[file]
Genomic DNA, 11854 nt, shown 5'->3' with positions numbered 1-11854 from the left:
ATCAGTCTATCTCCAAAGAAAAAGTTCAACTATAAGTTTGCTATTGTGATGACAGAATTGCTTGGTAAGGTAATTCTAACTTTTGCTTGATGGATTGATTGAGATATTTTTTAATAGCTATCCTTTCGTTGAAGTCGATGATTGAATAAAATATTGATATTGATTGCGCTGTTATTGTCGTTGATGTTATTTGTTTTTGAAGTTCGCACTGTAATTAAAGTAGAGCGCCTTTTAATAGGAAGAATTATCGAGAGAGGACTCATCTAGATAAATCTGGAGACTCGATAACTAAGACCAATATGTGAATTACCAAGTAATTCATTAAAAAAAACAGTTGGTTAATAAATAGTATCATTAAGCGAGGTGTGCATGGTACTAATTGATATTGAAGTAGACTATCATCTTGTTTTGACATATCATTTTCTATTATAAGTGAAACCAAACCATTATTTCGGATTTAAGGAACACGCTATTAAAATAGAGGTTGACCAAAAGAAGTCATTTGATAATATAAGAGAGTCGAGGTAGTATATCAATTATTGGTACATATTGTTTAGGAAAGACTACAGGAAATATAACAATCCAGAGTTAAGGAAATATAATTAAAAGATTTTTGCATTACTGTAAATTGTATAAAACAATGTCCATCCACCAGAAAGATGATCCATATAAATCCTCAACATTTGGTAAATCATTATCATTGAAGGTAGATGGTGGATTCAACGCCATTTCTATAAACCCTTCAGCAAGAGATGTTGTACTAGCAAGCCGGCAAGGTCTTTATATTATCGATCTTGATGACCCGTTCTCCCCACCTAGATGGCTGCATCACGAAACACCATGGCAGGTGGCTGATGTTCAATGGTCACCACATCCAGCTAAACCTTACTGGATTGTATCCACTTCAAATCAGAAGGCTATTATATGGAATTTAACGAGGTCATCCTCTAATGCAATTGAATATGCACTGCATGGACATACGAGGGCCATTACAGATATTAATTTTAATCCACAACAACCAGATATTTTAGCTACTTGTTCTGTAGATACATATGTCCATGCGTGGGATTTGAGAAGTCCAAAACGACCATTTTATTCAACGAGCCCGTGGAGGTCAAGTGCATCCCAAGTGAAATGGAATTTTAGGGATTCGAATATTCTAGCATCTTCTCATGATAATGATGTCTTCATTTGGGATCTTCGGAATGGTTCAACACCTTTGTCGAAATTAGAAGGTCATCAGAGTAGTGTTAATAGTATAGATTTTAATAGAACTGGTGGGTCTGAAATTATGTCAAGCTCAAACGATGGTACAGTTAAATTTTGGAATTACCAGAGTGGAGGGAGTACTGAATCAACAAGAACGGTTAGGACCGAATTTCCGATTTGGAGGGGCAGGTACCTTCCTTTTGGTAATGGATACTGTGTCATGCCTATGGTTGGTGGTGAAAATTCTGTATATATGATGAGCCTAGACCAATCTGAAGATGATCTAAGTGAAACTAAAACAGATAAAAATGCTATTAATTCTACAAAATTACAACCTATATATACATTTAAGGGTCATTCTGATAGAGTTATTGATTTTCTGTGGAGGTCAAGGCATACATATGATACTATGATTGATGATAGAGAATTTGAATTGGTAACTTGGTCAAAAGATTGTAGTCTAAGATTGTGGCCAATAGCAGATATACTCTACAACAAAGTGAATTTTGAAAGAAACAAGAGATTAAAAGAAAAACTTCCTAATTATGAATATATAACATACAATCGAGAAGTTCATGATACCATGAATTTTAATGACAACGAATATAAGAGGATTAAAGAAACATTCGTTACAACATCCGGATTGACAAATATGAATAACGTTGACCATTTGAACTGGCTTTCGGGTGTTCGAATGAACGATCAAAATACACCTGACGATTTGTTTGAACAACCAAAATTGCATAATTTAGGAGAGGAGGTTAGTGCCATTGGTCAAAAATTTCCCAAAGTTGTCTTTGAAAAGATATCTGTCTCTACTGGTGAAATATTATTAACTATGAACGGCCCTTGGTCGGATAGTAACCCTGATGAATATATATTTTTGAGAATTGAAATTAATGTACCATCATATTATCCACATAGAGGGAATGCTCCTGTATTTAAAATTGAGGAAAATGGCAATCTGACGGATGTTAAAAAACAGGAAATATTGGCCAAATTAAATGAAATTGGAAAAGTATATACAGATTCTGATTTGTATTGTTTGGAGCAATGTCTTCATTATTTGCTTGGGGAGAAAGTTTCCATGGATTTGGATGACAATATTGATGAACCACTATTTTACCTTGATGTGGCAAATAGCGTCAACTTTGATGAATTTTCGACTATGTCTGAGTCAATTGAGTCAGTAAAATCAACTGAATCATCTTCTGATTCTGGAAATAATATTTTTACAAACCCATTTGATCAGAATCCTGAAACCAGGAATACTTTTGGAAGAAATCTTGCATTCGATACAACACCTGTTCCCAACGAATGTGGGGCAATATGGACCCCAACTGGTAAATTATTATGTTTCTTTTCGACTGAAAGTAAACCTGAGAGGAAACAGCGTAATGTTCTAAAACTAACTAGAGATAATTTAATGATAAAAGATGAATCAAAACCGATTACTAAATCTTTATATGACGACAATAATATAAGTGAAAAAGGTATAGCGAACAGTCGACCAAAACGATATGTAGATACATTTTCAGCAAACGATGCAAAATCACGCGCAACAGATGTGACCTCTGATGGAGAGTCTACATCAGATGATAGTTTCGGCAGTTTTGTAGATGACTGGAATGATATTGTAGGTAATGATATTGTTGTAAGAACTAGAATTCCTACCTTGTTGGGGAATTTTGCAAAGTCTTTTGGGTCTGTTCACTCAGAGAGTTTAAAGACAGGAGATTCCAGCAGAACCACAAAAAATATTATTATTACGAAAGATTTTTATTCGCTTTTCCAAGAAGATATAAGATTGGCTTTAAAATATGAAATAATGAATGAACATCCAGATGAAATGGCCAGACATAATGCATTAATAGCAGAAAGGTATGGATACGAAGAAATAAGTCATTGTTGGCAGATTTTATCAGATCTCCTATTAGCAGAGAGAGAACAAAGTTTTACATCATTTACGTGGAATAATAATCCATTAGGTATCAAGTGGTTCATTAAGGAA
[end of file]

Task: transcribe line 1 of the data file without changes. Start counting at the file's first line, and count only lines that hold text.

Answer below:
Genomic DNA, 11854 nt, shown 5'->3' with positions numbered 1-11854 from the left: